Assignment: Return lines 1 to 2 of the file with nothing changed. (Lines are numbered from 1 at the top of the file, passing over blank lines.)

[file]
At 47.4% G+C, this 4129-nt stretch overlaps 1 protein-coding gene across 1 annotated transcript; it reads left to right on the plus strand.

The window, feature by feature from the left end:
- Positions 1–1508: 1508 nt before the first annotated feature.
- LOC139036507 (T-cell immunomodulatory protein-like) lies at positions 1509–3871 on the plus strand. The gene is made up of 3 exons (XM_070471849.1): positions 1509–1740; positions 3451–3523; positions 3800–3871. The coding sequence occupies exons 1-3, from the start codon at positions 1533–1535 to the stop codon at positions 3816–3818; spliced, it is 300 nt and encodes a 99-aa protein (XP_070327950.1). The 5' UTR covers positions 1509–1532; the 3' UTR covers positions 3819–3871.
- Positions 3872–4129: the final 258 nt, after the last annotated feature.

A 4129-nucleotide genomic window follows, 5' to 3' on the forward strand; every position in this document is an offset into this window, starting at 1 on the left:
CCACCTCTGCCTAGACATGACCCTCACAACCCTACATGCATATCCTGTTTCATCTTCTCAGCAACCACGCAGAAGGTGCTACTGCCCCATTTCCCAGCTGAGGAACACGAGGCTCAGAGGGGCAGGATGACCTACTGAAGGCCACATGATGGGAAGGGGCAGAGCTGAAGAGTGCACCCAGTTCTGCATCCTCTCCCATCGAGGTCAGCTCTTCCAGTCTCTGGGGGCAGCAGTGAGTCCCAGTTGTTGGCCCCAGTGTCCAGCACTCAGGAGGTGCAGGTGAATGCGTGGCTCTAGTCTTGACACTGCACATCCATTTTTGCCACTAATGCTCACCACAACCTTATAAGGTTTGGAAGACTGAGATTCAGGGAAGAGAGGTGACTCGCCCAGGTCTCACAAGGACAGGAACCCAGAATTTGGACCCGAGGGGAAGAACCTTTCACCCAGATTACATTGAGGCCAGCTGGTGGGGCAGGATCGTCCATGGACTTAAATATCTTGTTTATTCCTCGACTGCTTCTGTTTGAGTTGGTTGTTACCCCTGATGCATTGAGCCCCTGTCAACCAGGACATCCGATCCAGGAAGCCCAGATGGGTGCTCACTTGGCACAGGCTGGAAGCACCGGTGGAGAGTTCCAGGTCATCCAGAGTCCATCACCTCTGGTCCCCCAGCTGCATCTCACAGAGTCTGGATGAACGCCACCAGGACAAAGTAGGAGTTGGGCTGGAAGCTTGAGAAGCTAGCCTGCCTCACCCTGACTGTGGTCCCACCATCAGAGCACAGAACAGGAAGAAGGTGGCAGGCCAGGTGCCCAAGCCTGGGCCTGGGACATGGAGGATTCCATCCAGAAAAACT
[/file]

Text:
At 47.4% G+C, this 4129-nt stretch overlaps 1 protein-coding gene across 1 annotated transcript; it reads left to right on the plus strand.

The window, feature by feature from the left end: